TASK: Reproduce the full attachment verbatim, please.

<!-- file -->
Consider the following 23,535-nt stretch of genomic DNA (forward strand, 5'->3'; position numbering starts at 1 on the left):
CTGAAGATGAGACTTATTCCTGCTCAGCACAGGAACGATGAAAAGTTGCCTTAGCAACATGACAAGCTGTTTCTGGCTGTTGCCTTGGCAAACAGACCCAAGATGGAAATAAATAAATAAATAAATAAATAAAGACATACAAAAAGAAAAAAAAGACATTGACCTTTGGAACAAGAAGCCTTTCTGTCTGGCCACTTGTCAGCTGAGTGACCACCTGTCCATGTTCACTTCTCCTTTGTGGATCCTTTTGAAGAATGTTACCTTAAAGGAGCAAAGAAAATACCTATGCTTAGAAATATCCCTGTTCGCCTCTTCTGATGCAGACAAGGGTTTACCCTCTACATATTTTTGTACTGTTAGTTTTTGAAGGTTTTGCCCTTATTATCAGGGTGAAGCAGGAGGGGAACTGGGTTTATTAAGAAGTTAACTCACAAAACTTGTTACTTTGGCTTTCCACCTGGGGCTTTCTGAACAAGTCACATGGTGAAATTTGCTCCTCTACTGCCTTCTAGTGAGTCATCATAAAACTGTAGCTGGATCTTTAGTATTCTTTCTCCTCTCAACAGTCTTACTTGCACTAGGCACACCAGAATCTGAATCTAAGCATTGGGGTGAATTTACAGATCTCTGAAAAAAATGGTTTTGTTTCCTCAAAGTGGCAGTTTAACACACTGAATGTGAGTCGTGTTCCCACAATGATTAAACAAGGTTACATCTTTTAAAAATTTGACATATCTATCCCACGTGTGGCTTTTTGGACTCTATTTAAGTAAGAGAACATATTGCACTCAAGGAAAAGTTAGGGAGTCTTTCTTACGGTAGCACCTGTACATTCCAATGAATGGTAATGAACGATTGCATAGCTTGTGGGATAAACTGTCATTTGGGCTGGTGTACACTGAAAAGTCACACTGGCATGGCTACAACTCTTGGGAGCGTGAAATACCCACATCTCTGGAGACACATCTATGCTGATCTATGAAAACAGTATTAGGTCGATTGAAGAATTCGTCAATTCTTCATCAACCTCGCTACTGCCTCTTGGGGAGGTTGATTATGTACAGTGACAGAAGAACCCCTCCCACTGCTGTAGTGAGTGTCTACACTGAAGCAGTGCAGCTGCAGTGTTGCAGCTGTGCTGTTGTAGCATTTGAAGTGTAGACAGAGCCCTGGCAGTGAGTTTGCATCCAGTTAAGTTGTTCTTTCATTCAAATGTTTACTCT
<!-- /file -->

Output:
Consider the following 23,535-nt stretch of genomic DNA (forward strand, 5'->3'; position numbering starts at 1 on the left):
CTGAAGATGAGACTTATTCCTGCTCAGCACAGGAACGATGAAAAGTTGCCTTAGCAACATGACAAGCTGTTTCTGGCTGTTGCCTTGGCAAACAGACCCAAGATGGAAATAAATAAATAAATAAATAAATAAAGACATACAAAAAGAAAAAAAAGACATTGACCTTTGGAACAAGAAGCCTTTCTGTCTGGCCACTTGTCAGCTGAGTGACCACCTGTCCATGTTCACTTCTCCTTTGTGGATCCTTTTGAAGAATGTTACCTTAAAGGAGCAAAGAAAATACCTATGCTTAGAAATATCCCTGTTCGCCTCTTCTGATGCAGACAAGGGTTTACCCTCTACATATTTTTGTACTGTTAGTTTTTGAAGGTTTTGCCCTTATTATCAGGGTGAAGCAGGAGGGGAACTGGGTTTATTAAGAAGTTAACTCACAAAACTTGTTACTTTGGCTTTCCACCTGGGGCTTTCTGAACAAGTCACATGGTGAAATTTGCTCCTCTACTGCCTTCTAGTGAGTCATCATAAAACTGTAGCTGGATCTTTAGTATTCTTTCTCCTCTCAACAGTCTTACTTGCACTAGGCACACCAGAATCTGAATCTAAGCATTGGGGTGAATTTACAGATCTCTGAAAAAAATGGTTTTGTTTCCTCAAAGTGGCAGTTTAACACACTGAATGTGAGTCGTGTTCCCACAATGATTAAACAAGGTTACATCTTTTAAAAATTTGACATATCTATCCCACGTGTGGCTTTTTGGACTCTATTTAAGTAAGAGAACATATTGCACTCAAGGAAAAGTTAGGGAGTCTTTCTTACGGTAGCACCTGTACATTCCAATGAATGGTAATGAACGATTGCATAGCTTGTGGGATAAACTGTCATTTGGGCTGGTGTACACTGAAAAGTCACACTGGCATGGCTACAACTCTTGGGAGCGTGAAATACCCACATCTCTGGAGACACATCTATGCTGATCTATGAAAACAGTATTAGGTCGATTGAAGAATTCGTCAATTCTTCATCAACCTCGCTACTGCCTCTTGGGGAGGTTGATTATGTACAGTGACAGAAGAACCCCTCCCACTGCTGTAGTGAGTGTCTACACTGAAGCAGTGCAGCTGCAGTGTTGCAGCTGTGCTGTTGTAGCATTTGAAGTGTAGACAGAGCCCTGGCAGTGAGTTTGCATCCAGTTAAGTTGTTCTTTCATTCAAATGTTTACTCT